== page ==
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November 11, 2005 || 9:10 am
In response to Robie's comment to my post yesterday, its all very well to talk about the radical-ness of a means of representation in theory but it is a lot more tricky when dealing with a real client (in this case a local council) with a very low level of visual literacy (or should that be, a level of literacy that most non-architects have?) We are producing documents that are being asked to do the impossible: be all things to all people, not to produce architectural representation for architects to fawn over.
Archigram's images were certainly representing their ideas extremely well, but they were also doing the design, whereas we are in the position of trying to produce design guidance to forestall the worst tendencies of commercial development, and prod them into having to be more creative and characterful. We are not advocating a single aesthetic. We are also working in a time-frame that makes a more interesting process of experimentation about how exactly we do represent ideas about design a bit difficult, much to our frustration (in other projects we have had much more ability to communicate our ideas differently).
There is a really gritty point here about how design is communicated to lay people. Alsop argues that 'the man in the street' does respond better to his 'provocative' design drawings than to the usual bland crap, and he's right. Currently, I'm interested in how you can use text in images to point out things that may not be obvious to the naked eye. But the reality is, clients like ours have an expectation of how these documents look (bland crap) and we have to bring them along gently and by the back door to feel comfortable with something more radical (I consider it a minor victory, in this case, that they accepted really fantastic graphic design by Hyperkit). They employ us because they like our high level of ambition and design, but when it comes down to it, they're scared.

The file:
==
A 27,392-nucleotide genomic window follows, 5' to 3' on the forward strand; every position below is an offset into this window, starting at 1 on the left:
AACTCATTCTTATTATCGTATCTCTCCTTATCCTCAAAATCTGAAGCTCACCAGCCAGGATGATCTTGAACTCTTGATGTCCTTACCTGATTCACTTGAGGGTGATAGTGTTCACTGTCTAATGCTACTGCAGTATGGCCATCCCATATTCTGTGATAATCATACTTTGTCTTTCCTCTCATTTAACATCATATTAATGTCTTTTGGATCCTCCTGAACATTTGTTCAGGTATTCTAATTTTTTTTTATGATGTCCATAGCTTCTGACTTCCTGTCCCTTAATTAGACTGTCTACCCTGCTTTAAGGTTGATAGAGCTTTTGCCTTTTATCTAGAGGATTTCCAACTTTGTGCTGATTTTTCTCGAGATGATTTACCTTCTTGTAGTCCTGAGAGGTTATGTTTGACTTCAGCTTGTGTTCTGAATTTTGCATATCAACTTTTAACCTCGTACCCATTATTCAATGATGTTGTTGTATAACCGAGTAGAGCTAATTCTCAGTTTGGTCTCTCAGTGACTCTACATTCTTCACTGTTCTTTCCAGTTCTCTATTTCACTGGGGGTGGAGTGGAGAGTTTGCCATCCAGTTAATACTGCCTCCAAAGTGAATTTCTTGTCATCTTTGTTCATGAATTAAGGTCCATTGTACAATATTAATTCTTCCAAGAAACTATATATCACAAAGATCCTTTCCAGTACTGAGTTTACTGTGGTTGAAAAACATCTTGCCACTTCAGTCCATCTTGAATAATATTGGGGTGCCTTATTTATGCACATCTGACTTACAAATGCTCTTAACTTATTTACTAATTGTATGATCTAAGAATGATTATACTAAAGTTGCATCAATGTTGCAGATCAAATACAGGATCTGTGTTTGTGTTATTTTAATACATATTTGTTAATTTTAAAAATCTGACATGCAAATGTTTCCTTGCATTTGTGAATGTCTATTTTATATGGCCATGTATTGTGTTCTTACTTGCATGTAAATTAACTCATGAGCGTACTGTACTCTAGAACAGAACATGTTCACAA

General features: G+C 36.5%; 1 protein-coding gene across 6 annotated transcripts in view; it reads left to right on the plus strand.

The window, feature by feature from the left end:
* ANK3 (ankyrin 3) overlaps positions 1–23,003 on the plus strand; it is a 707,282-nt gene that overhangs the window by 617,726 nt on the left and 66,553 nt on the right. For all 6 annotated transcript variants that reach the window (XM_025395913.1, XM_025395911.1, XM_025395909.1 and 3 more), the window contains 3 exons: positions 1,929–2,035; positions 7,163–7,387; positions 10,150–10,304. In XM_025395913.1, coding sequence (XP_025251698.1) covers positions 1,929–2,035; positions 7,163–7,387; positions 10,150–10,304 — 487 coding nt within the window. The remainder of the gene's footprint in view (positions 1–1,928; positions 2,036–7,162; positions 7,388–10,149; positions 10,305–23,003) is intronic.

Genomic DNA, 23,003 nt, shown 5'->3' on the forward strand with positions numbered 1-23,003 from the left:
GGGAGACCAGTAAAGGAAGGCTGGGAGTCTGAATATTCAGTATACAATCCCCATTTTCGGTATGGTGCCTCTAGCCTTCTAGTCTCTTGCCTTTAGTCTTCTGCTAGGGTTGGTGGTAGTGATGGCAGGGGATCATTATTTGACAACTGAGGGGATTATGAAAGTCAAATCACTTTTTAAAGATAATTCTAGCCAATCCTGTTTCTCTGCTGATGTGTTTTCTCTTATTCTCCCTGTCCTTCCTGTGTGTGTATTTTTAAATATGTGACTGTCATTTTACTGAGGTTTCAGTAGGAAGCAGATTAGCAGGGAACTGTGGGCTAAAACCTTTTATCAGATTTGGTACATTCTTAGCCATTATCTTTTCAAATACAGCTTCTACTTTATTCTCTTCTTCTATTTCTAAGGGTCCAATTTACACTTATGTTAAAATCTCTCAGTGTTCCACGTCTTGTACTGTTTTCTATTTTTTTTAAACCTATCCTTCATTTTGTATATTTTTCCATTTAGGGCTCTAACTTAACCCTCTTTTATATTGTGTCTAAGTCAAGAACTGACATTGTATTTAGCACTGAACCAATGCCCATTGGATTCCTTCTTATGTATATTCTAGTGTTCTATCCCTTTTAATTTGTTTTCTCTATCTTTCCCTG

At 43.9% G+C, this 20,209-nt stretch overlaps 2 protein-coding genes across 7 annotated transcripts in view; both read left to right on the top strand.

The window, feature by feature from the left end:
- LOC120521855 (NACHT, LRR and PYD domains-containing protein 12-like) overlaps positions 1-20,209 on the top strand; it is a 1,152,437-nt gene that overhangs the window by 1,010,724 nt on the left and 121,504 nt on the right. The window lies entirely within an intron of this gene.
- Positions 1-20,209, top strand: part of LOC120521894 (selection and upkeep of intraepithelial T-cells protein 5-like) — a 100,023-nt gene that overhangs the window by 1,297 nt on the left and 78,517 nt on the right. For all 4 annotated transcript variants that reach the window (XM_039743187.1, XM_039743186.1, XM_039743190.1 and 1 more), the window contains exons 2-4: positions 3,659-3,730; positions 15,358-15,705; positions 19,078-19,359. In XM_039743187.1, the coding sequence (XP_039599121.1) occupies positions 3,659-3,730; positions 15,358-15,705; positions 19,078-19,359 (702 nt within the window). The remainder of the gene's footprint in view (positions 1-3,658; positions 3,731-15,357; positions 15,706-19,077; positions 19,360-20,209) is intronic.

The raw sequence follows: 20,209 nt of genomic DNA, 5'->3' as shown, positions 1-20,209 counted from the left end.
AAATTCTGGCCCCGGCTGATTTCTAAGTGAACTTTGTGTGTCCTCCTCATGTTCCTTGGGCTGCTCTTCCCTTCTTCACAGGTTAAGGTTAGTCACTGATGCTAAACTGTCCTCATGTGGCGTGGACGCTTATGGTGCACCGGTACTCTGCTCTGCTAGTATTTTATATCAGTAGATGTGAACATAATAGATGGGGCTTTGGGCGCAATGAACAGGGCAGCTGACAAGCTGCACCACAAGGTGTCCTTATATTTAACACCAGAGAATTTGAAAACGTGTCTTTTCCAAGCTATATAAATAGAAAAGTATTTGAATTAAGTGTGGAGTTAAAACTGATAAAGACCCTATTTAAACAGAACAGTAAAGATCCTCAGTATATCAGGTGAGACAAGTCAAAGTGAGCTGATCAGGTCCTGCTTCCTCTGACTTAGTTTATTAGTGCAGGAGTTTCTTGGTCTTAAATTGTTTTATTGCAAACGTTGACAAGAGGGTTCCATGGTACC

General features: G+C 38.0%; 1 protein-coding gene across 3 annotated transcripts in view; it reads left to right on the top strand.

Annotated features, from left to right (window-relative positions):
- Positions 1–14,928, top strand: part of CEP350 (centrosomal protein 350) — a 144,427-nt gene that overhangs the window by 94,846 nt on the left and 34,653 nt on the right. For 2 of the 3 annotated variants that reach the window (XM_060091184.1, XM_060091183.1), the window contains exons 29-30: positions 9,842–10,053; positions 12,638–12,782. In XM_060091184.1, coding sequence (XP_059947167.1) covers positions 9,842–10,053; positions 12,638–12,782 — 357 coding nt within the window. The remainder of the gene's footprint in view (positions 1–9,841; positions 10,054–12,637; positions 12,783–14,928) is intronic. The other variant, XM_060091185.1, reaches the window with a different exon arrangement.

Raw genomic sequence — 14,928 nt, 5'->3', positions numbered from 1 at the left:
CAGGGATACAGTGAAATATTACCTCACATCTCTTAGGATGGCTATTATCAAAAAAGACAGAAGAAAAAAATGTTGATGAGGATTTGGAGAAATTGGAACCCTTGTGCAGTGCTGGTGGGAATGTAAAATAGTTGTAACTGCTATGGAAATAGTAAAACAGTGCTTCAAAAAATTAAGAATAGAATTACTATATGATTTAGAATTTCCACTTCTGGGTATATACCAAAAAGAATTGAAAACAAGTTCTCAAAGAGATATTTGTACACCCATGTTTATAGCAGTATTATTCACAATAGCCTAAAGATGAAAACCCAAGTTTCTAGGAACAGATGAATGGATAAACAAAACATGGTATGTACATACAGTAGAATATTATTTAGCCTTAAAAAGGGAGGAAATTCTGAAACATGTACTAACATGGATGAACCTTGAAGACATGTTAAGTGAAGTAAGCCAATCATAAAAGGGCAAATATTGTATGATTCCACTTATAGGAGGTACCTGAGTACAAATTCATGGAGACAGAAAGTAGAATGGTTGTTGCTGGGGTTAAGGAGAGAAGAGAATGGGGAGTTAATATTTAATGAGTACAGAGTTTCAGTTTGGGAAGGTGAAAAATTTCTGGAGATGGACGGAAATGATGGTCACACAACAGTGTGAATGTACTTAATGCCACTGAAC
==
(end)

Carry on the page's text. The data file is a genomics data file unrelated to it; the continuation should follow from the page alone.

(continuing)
[It's noticeable, in this context, that commercial clients are much more accepting of stuff that breaks the mould: they're desperate for something that makes them stand out against the competition.]
|I'm an urban designer and regeneration consultant with my own practice. At other times I like playing the fiddle, eating and writing.|
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